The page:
I went on-line before I went there and all I found were phone camera pics of Lone Eagle Peak taken by hikers. When I sent this image to one of my clients who produces calendars, she immediately responded with a Yes-- she had never heard of, much less seen photos of, Lone Eagle Peak. 

Garden of The Gods, in Colorado Springs, Colorado, was picked as the #2 best city park in the world a few years ago. The photos on this site will give you an idea as to why it's so popular.

Do what others do not do. I had never seen the Garden of The Gods photographed at night. If you ask any photographer why they have not done so, they will quickly reply with, "Why?" This is why.

This image of Garden of The Gods at night, is the cover of my new book, RIGHT BRAIN PHOTOGRAPHY, now in its third edition. This was a 5-minute exposure, about ten minutes after sunset. Like Mesa Arch, I "painted' the two formations in the foreground. With a 5-minute exposure, sensors and film pick up color in the sky not visible to the naked eye. it was pitch black that evening.

Here is another example from Garden of The Gods.This was a 3-minute exposure.

Do what others are not willing to do. It has been my observation that a lot of photographers do not feel comfortable asking people if they can photograph their property. I love talking to people, and I don't hesitate asking. The worst that can happen is they won't let me. If I ask, I might get some great photos; if I don't, I won't.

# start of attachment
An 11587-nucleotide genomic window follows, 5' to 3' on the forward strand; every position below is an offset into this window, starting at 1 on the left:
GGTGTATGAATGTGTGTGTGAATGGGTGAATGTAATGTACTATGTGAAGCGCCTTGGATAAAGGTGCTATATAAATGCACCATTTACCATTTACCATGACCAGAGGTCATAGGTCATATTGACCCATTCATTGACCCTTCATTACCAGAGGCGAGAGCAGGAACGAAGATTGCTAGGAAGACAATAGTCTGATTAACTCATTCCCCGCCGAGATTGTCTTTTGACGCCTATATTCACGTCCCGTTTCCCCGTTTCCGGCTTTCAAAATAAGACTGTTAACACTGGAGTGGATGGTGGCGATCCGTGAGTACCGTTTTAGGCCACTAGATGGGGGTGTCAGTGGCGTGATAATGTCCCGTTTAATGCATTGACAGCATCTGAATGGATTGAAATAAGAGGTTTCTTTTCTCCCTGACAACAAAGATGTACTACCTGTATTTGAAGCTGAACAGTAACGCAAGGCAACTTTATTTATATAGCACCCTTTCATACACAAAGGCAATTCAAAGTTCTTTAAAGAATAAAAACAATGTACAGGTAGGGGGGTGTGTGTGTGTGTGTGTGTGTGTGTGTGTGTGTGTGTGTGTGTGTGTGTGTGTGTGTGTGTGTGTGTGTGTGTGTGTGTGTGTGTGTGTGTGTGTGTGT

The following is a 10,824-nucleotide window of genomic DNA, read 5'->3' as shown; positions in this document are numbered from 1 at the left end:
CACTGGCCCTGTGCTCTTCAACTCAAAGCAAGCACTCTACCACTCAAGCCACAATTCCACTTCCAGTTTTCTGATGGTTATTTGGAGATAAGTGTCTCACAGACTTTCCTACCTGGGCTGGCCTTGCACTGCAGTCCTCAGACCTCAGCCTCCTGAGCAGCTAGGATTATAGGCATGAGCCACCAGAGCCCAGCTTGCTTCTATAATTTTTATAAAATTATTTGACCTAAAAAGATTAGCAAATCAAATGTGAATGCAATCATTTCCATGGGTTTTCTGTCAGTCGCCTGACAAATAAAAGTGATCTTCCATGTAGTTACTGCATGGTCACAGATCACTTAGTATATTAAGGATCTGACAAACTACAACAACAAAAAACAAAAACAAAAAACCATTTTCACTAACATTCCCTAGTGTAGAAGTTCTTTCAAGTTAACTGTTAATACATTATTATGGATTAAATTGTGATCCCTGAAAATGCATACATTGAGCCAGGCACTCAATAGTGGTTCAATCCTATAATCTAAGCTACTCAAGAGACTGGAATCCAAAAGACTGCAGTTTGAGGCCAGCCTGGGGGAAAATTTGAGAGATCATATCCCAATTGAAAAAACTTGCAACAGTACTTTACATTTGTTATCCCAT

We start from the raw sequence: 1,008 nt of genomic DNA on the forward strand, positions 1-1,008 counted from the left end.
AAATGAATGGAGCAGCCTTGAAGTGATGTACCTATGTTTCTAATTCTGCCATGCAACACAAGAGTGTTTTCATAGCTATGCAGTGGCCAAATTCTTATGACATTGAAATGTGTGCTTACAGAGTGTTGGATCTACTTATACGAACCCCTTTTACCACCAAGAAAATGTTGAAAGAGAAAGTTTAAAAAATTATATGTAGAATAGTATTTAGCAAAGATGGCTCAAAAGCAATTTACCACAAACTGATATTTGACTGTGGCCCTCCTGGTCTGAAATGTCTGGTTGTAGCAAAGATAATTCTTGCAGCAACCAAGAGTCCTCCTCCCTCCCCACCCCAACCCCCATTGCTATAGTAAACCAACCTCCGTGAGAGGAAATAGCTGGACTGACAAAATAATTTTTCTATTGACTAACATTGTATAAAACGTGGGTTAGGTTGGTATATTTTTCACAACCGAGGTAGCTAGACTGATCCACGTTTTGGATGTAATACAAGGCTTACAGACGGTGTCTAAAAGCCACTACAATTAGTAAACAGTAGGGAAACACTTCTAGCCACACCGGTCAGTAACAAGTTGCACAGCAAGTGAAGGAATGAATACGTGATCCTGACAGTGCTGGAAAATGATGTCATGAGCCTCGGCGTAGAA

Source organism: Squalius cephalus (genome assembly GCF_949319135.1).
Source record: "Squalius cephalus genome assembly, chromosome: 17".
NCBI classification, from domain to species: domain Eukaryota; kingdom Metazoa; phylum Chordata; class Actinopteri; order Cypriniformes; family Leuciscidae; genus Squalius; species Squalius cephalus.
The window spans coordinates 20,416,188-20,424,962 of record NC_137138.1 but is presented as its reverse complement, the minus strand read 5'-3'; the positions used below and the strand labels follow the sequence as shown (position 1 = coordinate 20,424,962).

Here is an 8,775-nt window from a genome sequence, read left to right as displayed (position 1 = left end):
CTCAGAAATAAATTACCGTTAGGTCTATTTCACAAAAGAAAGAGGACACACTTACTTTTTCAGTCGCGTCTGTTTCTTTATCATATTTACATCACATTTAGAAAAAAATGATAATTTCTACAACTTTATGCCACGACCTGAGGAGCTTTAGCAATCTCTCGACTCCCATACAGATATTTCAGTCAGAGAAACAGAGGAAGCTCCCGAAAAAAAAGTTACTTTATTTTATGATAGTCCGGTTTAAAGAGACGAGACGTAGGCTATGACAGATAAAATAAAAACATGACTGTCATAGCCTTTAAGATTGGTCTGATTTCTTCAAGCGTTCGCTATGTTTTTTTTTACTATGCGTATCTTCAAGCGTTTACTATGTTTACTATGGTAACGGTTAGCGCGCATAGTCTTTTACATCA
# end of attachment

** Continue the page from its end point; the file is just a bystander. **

There is this really cool museum along Highway 68 in New Mexico. I stopped, then walked inside to check it out. Can you say, OMG? The place had thousands of items, collectibles, and memorabilia that covered the 1930s, 1940s, and 1950s. I didn't hesitate to ask the owner if I could "take some pictures." I think he was honored that I was interested.

So, my message here is that a lot of photographers feel uncomfortable asking permission to photograph people's property. I'm glad I asked. Some of my favorite images in my collection were created because I asked permission.


I first heard about Rancho de Taos church in Taos, New Mexico when I was learning photography in Texas, in the late 1980s. I was fascinated with what I saw, with private lingering thoughts of, "Someday....." I later saw a photograph of the church taken by Ansel Adams. Years later I also saw a painting of it by Georgia O'Keeffe. 

Well, I finally got my chance several years later to see what I could do with it. And I did. I have several images of the church in my collection, taken from all angles. However, during my third visit to Taos, I wondered what else I could do with it---something I hadn't seen; something even I had not done before. 

So, I decided to try photographing, not the entire San Francisco de Así church, but only part of it, at night, with the stars flickering in the dark Taos sky. I converted the original to a B&W.